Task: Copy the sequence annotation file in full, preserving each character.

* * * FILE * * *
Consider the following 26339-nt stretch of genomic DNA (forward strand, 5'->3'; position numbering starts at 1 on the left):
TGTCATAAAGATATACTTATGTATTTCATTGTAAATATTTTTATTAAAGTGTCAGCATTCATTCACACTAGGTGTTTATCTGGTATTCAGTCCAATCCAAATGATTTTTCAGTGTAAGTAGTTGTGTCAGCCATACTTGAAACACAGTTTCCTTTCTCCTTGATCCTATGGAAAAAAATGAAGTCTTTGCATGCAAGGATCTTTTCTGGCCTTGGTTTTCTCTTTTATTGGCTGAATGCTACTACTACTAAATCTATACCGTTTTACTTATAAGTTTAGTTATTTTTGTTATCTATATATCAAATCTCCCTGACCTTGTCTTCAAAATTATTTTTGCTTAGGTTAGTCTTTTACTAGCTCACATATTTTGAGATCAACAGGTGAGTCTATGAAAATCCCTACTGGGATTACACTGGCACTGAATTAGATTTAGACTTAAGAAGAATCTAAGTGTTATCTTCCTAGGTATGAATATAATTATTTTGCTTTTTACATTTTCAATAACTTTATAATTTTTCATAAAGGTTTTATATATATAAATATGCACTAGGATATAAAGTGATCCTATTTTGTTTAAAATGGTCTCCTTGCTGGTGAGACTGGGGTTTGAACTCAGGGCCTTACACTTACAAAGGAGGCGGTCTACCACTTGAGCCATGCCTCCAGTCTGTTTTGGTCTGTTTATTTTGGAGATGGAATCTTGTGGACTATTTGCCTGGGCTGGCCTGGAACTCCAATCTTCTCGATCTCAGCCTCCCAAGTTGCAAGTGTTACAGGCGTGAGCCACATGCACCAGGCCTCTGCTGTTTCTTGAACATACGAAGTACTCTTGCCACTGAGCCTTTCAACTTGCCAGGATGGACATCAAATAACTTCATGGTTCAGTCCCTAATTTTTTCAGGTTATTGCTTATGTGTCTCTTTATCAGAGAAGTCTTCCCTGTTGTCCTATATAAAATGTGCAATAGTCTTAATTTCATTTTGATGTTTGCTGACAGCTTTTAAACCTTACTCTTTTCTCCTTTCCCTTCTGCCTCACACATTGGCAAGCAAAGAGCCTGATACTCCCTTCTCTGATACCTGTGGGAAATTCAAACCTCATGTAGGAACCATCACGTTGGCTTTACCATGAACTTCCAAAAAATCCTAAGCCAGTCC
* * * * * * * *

Consider the following 26339-nt stretch of genomic DNA (forward strand, 5'->3'; position numbering starts at 1 on the left):
TGTCATAAAGATATACTTATGTATTTCATTGTAAATATTTTTATTAAAGTGTCAGCATTCATTCACACTAGGTGTTTATCTGGTATTCAGTCCAATCCAAATGATTTTTCAGTGTAAGTAGTTGTGTCAGCCATACTTGAAACACAGTTTCCTTTCTCCTTGATCCTATGGAAAAAAATGAAGTCTTTGCATGCAAGGATCTTTTCTGGCCTTGGTTTTCTCTTTTATTGGCTGAATGCTACTACTACTAAATCTATACCGTTTTACTTATAAGTTTAGTTATTTTTGTTATCTATATATCAAATCTCCCTGACCTTGTCTTCAAAATTATTTTTGCTTAGGTTAGTCTTTTACTAGCTCACATATTTTGAGATCAACAGGTGAGTCTATGAAAATCCCTACTGGGATTACACTGGCACTGAATTAGATTTAGACTTAAGAAGAATCTAAGTGTTATCTTCCTAGGTATGAATATAATTATTTTGCTTTTTACATTTTCAATAACTTTATAATTTTTCATAAAGGTTTTATATATATAAATATGCACTAGGATATAAAGTGATCCTATTTTGTTTAAAATGGTCTCCTTGCTGGTGAGACTGGGGTTTGAACTCAGGGCCTTACACTTACAAAGGAGGCGGTCTACCACTTGAGCCATGCCTCCAGTCTGTTTTGGTCTGTTTATTTTGGAGATGGAATCTTGTGGACTATTTGCCTGGGCTGGCCTGGAACTCCAATCTTCTCGATCTCAGCCTCCCAAGTTGCAAGTGTTACAGGCGTGAGCCACATGCACCAGGCCTCTGCTGTTTCTTGAACATACGAAGTACTCTTGCCACTGAGCCTTTCAACTTGCCAGGATGGACATCAAATAACTTCATGGTTCAGTCCCTAATTTTTTCAGGTTATTGCTTATGTGTCTCTTTATCAGAGAAGTCTTCCCTGTTGTCCTATATAAAATGTGCAATAGTCTTAATTTCATTTTGATGTTTGCTGACAGCTTTTAAACCTTACTCTTTTCTCCTTTCCCTTCTGCCTCACACATTGGCAAGCAAAGAGCCTGATACTCCCTTCTCTGATACCTGTGGGAAATTCAAACCTCATGTAGGAACCATCACGTTGGCTTTACCATGAACTTCCAAAAAATCCTAAGCCAGTCC